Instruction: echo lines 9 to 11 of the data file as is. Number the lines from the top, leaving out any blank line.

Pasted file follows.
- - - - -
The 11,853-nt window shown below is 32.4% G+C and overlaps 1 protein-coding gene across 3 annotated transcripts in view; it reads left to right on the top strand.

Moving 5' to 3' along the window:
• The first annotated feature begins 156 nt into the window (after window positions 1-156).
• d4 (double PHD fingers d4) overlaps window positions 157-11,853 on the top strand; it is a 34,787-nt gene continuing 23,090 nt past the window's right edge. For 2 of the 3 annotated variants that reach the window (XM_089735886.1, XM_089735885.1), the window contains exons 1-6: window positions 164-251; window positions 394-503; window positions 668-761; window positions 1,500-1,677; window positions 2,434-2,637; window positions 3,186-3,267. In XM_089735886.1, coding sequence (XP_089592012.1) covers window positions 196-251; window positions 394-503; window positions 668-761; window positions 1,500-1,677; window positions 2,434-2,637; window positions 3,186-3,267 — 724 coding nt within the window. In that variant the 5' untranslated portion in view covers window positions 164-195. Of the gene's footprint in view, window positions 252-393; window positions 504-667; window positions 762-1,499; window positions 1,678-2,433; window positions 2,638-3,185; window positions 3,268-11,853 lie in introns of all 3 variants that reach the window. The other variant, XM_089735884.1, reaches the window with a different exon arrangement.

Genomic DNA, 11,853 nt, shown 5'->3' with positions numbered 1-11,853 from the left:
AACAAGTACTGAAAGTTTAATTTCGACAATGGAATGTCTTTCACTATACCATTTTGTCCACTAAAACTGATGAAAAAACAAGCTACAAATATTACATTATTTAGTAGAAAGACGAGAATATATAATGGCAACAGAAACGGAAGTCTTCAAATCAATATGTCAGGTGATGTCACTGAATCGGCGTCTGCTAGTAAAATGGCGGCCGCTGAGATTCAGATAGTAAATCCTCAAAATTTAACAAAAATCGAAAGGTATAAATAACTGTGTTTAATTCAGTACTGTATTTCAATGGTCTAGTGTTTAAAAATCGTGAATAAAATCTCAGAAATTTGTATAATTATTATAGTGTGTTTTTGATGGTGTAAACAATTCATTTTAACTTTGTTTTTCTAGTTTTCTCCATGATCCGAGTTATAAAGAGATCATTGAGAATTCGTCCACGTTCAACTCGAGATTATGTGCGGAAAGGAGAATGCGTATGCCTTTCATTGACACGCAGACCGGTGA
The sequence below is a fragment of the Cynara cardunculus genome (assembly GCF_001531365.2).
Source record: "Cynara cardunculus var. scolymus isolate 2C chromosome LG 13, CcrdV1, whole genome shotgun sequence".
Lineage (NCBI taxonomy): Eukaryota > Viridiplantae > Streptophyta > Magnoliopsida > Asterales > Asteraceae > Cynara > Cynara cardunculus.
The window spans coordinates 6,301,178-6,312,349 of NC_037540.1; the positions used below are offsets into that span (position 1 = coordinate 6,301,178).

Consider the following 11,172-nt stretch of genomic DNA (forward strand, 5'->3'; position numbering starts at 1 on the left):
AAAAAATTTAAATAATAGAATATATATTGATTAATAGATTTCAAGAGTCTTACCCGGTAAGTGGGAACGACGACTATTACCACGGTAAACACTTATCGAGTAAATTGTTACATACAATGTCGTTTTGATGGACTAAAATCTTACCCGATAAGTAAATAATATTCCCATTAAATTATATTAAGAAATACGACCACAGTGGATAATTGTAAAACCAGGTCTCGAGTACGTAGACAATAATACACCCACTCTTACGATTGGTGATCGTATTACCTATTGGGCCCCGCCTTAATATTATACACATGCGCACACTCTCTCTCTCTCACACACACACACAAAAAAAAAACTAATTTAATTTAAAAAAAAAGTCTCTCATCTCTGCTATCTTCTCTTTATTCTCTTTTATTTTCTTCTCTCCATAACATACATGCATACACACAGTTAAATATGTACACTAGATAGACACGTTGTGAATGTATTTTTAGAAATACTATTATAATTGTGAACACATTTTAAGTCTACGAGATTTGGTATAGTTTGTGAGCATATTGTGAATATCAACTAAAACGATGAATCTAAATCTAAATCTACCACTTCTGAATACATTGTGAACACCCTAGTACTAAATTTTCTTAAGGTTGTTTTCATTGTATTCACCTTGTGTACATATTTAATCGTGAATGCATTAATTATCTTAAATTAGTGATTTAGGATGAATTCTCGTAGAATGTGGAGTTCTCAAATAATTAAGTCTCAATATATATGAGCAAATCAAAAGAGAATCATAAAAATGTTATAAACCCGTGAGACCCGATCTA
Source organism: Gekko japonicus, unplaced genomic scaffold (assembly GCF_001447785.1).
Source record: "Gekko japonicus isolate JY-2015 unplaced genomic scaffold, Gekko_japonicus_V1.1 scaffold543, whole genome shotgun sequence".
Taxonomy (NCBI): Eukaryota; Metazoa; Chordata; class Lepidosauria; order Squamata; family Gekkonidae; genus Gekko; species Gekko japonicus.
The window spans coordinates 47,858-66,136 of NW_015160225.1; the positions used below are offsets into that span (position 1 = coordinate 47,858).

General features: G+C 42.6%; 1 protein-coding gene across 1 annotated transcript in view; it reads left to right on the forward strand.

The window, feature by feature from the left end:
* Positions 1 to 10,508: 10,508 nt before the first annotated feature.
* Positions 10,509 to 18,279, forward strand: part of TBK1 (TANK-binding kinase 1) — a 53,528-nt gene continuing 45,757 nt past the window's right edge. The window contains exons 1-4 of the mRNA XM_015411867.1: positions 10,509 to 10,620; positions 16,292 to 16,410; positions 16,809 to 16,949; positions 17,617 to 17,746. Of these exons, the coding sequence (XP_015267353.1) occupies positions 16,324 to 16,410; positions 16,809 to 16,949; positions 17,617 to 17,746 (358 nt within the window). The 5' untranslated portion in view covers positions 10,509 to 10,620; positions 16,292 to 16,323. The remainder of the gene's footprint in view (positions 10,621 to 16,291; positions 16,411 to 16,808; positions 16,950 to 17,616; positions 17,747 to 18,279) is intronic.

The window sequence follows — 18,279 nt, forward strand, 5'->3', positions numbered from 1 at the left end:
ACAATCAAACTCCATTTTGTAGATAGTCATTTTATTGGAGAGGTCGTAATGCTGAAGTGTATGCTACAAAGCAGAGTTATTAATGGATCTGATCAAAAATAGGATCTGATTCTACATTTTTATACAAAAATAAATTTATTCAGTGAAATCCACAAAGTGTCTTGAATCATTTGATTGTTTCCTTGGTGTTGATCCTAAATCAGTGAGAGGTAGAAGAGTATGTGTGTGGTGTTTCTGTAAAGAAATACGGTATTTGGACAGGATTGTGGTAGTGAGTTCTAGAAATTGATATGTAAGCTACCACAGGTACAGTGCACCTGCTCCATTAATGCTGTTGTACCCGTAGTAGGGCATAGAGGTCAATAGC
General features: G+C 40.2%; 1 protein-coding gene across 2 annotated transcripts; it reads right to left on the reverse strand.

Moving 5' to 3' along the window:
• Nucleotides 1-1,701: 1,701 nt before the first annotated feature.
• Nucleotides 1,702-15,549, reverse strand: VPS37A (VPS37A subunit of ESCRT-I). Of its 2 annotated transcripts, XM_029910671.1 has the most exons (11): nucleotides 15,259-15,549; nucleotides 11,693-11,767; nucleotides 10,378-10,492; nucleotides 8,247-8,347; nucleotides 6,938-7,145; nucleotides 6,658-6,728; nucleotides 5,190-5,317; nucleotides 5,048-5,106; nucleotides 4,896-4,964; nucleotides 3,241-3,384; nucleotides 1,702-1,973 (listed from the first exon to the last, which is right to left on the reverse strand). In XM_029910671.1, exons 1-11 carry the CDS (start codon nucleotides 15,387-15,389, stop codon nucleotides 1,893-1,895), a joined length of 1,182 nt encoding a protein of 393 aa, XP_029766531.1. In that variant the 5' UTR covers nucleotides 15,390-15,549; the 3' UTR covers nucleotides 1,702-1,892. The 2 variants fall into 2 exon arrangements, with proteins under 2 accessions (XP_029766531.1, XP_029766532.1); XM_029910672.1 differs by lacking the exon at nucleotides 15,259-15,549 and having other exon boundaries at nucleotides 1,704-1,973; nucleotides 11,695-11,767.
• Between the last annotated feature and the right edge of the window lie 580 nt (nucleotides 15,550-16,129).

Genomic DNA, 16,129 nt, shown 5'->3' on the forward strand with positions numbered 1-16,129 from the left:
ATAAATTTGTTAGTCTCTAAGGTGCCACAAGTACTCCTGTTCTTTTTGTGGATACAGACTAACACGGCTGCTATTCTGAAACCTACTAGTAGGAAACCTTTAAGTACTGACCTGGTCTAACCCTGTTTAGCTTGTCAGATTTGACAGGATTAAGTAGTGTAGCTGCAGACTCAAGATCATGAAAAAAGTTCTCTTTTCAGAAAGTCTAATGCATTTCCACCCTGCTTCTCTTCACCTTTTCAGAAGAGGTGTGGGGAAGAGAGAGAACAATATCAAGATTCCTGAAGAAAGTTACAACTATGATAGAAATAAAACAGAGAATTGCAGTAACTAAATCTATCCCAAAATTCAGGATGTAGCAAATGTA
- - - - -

Lineage (NCBI taxonomy): Eukaryota > Viridiplantae > Streptophyta > Magnoliopsida > Asterales > Asteraceae > Cynara > Cynara cardunculus.
The window spans coordinates 6,301,178-6,312,349 of NC_037540.1; the positions used below are offsets into that span (position 1 = coordinate 6,301,178).

Consider the following 11,172-nt stretch of genomic DNA (forward strand, 5'->3'; position numbering starts at 1 on the left):